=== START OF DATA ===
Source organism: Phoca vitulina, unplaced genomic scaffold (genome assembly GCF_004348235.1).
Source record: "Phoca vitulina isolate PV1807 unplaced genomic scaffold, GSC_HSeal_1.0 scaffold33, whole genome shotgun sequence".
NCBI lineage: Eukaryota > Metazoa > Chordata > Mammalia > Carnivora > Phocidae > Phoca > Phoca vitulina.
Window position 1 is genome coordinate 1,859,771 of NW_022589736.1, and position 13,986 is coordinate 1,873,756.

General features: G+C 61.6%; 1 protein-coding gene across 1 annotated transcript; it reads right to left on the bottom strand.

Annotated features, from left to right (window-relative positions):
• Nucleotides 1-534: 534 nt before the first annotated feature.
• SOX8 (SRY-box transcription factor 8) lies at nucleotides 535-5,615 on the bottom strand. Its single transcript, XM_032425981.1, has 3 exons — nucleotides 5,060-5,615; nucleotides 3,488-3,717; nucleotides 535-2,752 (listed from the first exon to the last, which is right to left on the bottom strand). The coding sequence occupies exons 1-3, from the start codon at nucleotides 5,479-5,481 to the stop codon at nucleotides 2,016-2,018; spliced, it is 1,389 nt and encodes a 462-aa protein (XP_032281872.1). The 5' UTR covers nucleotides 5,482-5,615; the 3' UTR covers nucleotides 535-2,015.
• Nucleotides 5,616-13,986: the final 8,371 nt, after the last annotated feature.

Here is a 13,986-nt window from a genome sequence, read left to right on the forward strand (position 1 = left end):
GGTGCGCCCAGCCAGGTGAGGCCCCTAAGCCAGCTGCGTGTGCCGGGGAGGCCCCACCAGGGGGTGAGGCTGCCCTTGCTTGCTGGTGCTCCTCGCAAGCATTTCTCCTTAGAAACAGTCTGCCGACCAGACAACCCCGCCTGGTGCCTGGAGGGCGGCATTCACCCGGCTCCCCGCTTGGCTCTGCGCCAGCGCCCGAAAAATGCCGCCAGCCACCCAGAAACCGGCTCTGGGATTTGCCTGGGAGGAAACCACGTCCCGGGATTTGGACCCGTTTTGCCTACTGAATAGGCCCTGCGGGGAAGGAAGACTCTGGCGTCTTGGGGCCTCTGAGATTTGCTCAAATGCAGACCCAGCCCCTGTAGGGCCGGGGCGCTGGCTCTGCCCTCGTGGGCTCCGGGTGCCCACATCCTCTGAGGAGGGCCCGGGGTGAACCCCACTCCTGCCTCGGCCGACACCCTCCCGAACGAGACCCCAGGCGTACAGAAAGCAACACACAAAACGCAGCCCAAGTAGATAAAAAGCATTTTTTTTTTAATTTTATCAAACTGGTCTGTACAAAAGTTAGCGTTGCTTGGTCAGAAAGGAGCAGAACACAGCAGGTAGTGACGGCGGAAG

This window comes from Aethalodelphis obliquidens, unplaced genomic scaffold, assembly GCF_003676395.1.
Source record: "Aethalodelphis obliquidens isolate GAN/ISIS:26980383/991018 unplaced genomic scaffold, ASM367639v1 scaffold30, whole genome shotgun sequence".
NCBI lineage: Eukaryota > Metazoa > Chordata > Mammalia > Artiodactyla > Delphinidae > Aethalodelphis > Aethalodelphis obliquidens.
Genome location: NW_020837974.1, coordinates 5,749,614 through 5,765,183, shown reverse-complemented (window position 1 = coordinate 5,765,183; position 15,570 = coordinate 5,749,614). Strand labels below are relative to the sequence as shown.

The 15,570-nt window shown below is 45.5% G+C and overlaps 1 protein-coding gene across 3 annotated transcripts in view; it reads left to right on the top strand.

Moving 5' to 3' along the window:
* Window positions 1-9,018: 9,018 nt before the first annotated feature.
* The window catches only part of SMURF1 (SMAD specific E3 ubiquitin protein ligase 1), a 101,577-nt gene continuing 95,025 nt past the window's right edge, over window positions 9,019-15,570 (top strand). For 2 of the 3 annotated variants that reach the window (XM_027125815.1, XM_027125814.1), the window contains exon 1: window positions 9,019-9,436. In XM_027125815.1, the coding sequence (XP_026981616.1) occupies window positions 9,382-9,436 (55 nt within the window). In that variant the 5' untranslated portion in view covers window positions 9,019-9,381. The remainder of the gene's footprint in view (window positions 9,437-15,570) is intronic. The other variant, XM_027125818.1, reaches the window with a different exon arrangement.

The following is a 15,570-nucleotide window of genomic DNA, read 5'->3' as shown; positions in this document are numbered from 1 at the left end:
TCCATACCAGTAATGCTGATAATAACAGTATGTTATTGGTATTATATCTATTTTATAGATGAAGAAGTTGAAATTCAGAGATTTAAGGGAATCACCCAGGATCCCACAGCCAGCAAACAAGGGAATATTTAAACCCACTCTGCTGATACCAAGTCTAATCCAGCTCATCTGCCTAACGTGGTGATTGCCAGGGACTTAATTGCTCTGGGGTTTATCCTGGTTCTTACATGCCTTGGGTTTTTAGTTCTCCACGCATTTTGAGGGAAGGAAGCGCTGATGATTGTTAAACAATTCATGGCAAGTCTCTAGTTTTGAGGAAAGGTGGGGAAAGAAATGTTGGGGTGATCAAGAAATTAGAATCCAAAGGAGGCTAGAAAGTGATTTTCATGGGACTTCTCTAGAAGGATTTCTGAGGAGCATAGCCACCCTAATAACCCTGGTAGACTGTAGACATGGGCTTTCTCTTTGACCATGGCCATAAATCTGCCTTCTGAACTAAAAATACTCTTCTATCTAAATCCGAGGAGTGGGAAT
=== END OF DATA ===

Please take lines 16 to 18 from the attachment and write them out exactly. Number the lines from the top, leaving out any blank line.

The 15,570-nt window shown below is 45.5% G+C and overlaps 1 protein-coding gene across 3 annotated transcripts in view; it reads left to right on the top strand.

Moving 5' to 3' along the window:
* Window positions 1-9,018: 9,018 nt before the first annotated feature.